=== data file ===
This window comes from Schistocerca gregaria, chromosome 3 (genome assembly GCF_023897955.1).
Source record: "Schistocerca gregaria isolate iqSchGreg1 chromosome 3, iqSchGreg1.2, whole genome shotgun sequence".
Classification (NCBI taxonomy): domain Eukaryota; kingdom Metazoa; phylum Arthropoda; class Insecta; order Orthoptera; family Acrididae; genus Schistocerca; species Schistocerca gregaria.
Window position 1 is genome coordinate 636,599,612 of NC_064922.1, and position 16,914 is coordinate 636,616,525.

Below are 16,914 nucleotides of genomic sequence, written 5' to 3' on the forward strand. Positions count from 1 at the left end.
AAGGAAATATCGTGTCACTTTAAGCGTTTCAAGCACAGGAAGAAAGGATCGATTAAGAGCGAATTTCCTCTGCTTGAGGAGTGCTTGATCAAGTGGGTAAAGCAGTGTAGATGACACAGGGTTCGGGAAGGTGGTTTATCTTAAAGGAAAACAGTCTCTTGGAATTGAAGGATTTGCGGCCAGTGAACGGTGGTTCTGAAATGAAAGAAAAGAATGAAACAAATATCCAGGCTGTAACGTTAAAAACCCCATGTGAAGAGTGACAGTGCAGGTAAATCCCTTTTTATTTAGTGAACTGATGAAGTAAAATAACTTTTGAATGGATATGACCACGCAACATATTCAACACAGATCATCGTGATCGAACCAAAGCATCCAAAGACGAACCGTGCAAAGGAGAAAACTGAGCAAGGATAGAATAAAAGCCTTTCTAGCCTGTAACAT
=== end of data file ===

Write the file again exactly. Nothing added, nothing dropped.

This window comes from Schistocerca gregaria, chromosome 3 (genome assembly GCF_023897955.1).
Source record: "Schistocerca gregaria isolate iqSchGreg1 chromosome 3, iqSchGreg1.2, whole genome shotgun sequence".
Classification (NCBI taxonomy): domain Eukaryota; kingdom Metazoa; phylum Arthropoda; class Insecta; order Orthoptera; family Acrididae; genus Schistocerca; species Schistocerca gregaria.
Window position 1 is genome coordinate 636,599,612 of NC_064922.1, and position 16,914 is coordinate 636,616,525.

Below are 16,914 nucleotides of genomic sequence, written 5' to 3' on the forward strand. Positions count from 1 at the left end.
AAGGAAATATCGTGTCACTTTAAGCGTTTCAAGCACAGGAAGAAAGGATCGATTAAGAGCGAATTTCCTCTGCTTGAGGAGTGCTTGATCAAGTGGGTAAAGCAGTGTAGATGACACAGGGTTCGGGAAGGTGGTTTATCTTAAAGGAAAACAGTCTCTTGGAATTGAAGGATTTGCGGCCAGTGAACGGTGGTTCTGAAATGAAAGAAAAGAATGAAACAAATATCCAGGCTGTAACGTTAAAAACCCCATGTGAAGAGTGACAGTGCAGGTAAATCCCTTTTTATTTAGTGAACTGATGAAGTAAAATAACTTTTGAATGGATATGACCACGCAACATATTCAACACAGATCATCGTGATCGAACCAAAGCATCCAAAGACGAACCGTGCAAAGGAGAAAACTGAGCAAGGATAGAATAAAAGCCTTTCTAGCCTGTAACAT